As badminton makes a debut at the Paralympics in Tokyo, a seven-member team from India is set to make it big and return with a haul of medals. The team consists of experienced players like Arjuna awardee Pramod Bhagat and budding stars like 19-year-old Palak Kohli.
Behind this strong team is a former badminton player named Gaurav Khanna, their coach who, for the last 15 years, has selflessly dedicated his life to training athletes with disabilities and hearing impairments.
The Learning Curve
Gaurav, 46, a resident of Lucknow, started playing badminton at a young age and won many state and national competitions. In 1998, his achievements helped him start his career as an inspector at the Railway Protection Force (RPF).
However, during a doubles match at the Udaipur Nationals, he injured his knee and was forced to give up playing to avoid further damage. Though that was his last match as a player, he did not want to give up on the sport altogether.
His mother, who comes from humble beginnings, had dedicated most of her life to helping the needy and persons with disabilities (PwDs) in their hometown. Being a religious person, she would visit the temple every day and provide food or essentials to the needy. Sometimes, she would help them cross the road or walk in and out of the temple.
Following her footsteps, Gaurav decided to do the same, and help others. In an interview with Sportsmatik, he said, “During my training days, I practised along with hearing-impaired players as well as those with disabilities. However, their participation would be minimal since training happened quickly, and it would be hard for them to keep up. So, I decided to support them.”
At first, he identified a few hearing-impaired players from his previous circles and began training them. Since he was giving them special attention, the students would pick up the game faster and deliver good results. Gaurav even learnt sign language to ensure he could communicate with his students with ease.
From here, there was no stopping him. He continued identifying players from various rehabilitation centres and supporting them in their journey.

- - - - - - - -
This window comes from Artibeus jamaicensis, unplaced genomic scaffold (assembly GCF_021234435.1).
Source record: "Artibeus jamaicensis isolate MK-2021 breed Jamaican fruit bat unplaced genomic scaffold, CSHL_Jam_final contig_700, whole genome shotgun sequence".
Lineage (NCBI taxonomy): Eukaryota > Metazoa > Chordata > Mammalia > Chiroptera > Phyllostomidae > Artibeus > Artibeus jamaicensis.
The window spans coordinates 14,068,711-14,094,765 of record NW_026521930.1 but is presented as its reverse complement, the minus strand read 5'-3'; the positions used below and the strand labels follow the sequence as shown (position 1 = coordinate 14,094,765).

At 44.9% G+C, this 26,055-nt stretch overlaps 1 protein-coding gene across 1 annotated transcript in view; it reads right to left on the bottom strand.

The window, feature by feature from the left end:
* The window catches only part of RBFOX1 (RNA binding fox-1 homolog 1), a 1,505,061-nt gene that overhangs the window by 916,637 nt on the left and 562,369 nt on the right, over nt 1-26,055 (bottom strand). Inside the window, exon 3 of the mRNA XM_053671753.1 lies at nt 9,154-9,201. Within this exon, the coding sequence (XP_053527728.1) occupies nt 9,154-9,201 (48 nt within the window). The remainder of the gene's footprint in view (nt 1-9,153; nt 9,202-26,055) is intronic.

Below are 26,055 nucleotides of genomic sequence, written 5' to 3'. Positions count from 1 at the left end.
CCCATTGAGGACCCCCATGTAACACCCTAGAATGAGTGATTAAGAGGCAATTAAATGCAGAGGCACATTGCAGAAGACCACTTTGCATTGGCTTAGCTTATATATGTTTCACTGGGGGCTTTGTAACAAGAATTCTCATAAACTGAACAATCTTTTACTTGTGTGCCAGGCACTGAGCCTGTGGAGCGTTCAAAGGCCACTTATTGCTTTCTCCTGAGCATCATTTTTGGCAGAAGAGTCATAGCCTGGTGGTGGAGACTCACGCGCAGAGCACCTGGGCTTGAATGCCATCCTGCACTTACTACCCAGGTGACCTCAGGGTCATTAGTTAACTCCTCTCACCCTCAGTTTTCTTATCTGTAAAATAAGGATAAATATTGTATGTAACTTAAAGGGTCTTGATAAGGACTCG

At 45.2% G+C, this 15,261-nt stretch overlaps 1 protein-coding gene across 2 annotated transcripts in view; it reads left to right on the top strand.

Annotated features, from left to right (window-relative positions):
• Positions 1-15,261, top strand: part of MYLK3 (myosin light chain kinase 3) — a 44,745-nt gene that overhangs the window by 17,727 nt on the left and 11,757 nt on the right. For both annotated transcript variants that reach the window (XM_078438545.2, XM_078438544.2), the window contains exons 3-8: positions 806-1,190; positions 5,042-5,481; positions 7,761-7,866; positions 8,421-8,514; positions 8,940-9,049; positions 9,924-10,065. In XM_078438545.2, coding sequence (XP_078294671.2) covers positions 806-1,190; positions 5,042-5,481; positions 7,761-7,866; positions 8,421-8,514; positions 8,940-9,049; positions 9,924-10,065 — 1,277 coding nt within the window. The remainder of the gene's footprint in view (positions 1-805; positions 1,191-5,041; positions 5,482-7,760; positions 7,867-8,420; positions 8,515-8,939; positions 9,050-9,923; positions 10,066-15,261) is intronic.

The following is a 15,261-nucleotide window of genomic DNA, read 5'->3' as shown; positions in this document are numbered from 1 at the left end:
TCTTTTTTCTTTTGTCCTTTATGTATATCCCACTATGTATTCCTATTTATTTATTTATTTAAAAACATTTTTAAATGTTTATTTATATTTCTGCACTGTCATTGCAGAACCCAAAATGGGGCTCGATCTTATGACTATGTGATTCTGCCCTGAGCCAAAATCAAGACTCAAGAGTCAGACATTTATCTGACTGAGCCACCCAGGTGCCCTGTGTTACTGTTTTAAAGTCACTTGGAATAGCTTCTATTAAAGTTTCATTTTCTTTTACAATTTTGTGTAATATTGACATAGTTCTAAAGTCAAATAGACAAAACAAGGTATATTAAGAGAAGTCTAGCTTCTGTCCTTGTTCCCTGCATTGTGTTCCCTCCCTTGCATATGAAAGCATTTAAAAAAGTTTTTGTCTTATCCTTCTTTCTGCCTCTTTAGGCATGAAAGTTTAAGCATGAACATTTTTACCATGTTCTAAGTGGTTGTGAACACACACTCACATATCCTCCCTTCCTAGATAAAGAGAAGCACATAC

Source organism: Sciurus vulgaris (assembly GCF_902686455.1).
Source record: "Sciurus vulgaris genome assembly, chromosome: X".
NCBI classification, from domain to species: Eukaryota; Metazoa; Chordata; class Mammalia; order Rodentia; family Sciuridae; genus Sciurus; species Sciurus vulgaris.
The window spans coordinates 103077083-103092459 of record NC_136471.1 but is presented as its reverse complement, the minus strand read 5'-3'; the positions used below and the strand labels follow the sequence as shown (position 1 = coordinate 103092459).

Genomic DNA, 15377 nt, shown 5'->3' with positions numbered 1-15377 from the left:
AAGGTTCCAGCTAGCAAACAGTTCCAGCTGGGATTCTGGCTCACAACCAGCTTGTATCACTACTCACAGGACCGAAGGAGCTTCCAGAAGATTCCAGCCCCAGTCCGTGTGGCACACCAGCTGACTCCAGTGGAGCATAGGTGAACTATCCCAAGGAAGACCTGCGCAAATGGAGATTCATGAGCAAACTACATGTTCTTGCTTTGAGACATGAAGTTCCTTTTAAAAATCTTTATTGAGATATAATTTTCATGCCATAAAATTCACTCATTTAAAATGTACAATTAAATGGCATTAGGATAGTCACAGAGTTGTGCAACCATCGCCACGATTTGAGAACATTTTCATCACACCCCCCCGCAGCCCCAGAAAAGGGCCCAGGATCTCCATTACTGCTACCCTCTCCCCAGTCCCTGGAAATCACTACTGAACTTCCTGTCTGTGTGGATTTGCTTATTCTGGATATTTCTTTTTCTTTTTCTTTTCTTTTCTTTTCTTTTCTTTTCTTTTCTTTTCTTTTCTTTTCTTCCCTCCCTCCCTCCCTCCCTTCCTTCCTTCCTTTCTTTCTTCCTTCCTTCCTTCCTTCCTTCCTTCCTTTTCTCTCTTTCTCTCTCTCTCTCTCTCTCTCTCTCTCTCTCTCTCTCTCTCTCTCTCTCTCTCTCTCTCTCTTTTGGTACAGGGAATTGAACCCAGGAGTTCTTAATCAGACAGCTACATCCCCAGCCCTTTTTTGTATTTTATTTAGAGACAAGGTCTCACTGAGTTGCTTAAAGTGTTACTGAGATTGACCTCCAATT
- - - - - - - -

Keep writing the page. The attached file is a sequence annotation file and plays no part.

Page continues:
But being a coach for para players is not an easy task. Apart from learning sign language, Gaurav also took a special approach while teaching any stroke. He said in an interview that it is not the same as teaching able-bodied players. He has to take into consideration their physical conditions, manage movement for those on wheelchairs, and be very patient as they learn.
Though it is a difficult task, his zeal to provide training, and the student’s enthusiasm to learn, keeps him going. Apart from providing training, Gaurav also ensures that the promising players receive sponsorship from government and private organisations.
Along with starting a non-profit coaching academy, in 2000, he was also made the national coach for the Indian deaf team. His students participated in Deaf World Championships, and the following year, he was appointed as the coach for the Asian team in the Asia Europe Continental Deaf Championship.
Some of his students include World Champions like Manoj Sarkar, Pramod Bhagat, Parul Parmar, IAS officer Suhas LY, among others. In 2015, Gaurav was made the head coach for the Indian Para team for the world championships. That year, India won 13 medals.
In an interview with Times of India, he said “Usually for national-level para competitions there would be only 40-50 entries. But by 2017, there were 150 entries, and by 2019 there were over 300 entries.” This growth in numbers was because the sport had become popular among Indian para athletes.
In August 2020, Gaurav was awarded the Dronacharya Award for his contribution to para-badminton. The same year he also started a badminton academy named Gaurav Khanna Excellia Badminton Academy, a dedicated space for para badminton players.
As the Paralympics are being conducted in Tokyo, a seven-member team consisting of Gaurav’s students — Parul Parmar, Palak Kohli, Manoj Sarkar, Pramod Bhagat, Tarun Dhillon, Suhas L Yathiraj and Krishna Nagar, will represent India.
Edited by Yoshita Rao
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